by Dwayne Tingley
Judy Astle changes the subject quickly, rather than talking about her own athletic accomplishments. However, her smile widens, and her voice perks up when discussing the success of others.
“There’s something special when you see a junior make a shot that they have been practicing or making a long putt,” said the 69-year-old resident of Astle, near Boiestown, on the Miramichi River in the heart of New Brunswick.
Astle made her selfless comments on Saturday, Oct. 26, shortly after being named the new president of Golf New Brunswick. She previously served a two-year term as vice-president of the nearly 6,800-member organization.
Astle will focus much of her presidency on attracting new players to the game and making sure junior golfers are given opportunities to attend clinics. She also hopes Golf New Brunswick will encourage its member-clubs to offer more flexible programs so new players can take up the sport.
“Times have changed and we have to change to the busy schedules people have these days,” said Astle, a retired teacher and guidance counselor who still works full-time as a paramedic with Ambulance New Brunswick.
“If we can look at different types of memberships and green fees, golf will be available to more and more people,” she added. “Not everyone has the time needed to go play 18 holes of golf, but maybe they can play three or six or nine. That’s just one idea and I think that’s a good way to start bringing new people to our clubs.”
Astle was an accomplished softball pitcher and first baseman in Fredericton before she picked up golf clubs at the Old Mill Pond Golf Club in Doaktown in 1974.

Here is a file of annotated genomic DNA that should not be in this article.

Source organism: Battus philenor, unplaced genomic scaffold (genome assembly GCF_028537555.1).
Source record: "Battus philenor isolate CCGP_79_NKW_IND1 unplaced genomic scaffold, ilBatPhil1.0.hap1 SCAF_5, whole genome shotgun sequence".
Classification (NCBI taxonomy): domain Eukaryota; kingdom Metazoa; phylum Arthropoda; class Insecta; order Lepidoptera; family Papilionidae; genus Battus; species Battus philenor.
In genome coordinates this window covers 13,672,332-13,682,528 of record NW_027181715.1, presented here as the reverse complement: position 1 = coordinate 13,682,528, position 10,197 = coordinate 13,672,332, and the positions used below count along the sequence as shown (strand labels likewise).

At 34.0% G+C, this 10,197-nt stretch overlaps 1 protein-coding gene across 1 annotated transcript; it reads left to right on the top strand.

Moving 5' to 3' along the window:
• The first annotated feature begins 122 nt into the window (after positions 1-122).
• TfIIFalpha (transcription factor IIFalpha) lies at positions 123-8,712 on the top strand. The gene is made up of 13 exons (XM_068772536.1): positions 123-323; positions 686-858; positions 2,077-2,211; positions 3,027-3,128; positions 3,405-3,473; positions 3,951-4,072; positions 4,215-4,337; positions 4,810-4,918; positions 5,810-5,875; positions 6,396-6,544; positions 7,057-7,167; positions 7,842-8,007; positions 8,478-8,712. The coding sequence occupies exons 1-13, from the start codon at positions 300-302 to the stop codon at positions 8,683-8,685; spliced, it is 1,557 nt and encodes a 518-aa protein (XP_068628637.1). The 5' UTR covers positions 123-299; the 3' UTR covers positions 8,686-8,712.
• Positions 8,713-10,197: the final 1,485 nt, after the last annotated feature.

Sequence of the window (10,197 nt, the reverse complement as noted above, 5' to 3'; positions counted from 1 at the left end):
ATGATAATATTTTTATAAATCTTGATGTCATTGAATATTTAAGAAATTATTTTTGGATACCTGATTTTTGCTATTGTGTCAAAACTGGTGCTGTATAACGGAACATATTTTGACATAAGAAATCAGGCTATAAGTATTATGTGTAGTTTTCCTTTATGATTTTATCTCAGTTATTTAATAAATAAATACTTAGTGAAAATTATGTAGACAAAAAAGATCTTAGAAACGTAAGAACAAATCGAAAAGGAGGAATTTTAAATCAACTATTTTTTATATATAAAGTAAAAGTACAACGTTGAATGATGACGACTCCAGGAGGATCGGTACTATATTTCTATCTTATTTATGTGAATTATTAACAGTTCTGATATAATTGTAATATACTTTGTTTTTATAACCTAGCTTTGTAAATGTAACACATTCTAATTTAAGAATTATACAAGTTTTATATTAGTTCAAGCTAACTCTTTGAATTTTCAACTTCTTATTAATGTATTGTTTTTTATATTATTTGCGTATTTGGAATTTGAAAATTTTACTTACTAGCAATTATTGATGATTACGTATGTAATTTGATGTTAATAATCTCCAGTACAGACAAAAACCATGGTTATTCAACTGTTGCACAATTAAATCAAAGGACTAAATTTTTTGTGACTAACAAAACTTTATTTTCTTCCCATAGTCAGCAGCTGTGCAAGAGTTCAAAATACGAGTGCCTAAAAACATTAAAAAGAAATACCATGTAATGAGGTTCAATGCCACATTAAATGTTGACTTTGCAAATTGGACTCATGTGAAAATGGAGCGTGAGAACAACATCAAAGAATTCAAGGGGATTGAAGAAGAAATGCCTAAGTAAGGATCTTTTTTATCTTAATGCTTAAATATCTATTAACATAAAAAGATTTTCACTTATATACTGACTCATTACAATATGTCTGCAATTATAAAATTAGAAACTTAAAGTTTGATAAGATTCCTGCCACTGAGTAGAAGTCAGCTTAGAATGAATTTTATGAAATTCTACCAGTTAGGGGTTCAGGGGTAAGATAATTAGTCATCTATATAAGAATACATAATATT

While teaching school, she quickly turned her athletic attention to coaching. She took over at the helm of school basketball, volleyball, softball and badminton teams.
“I always enjoyed working with young people and helping them reach their potential,” Astle noted.
With that in mind, she entered the golf mentorship world. She headed the girls’ division of the former New Brunswick Ladies Golf Association and was the director of player development and programs for the Canadian Ladies Golf Association.
Astle also organized countless clinics for young golfers around New Brunswick.
“I have always believed that sports have physical benefits for the children and it also helps them build good character,” she said. “I also believe they have to play a variety of sports and not just focus on one at a young age. We have to create well-rounded people and athletes.”
Astle, who also served as an assistant women’s basketball coach at the University of New Brunswick for three years, received the Order of New Brunswick for her work with young athletes.
“It was a big honour and very humbling,” said the mother of four, grandmother of nine and great grandmother of one. “I don’t know what to say except it was very humbling.”
While junior development holds a special place in Astle’s heart, she will also be making a concerted effort to assist in the growth of golf in her home province. Golf New Brunswick serves 47 member-clubs, but Astle is eager to see that number grow.
“Communication is a big thing with me,” she said. “Once people are aware of the benefits of belonging to Golf New Brunswick, they will want to join the organization and together we can accomplish some bigger things in the future.
“When we work together, we can make Golf New Brunswick better for all of our players – the young players and those who have been playing golf for their whole lives.”
Others on the Golf New Brunswick executive are: Mike Hughes (past president), Jason Porter (vice-president and junior/player development committee chair), Allison Chisholm (course rating and handicap chair), Gary Melanson (tournament committee chair), Brenda Parrott (membership relations chair), Margo Dickinson (finance committee chair), Matt Garnett (partnerships chair), Charlie Martin (board of directors representative) and Joe Sullivan (board of directors representative).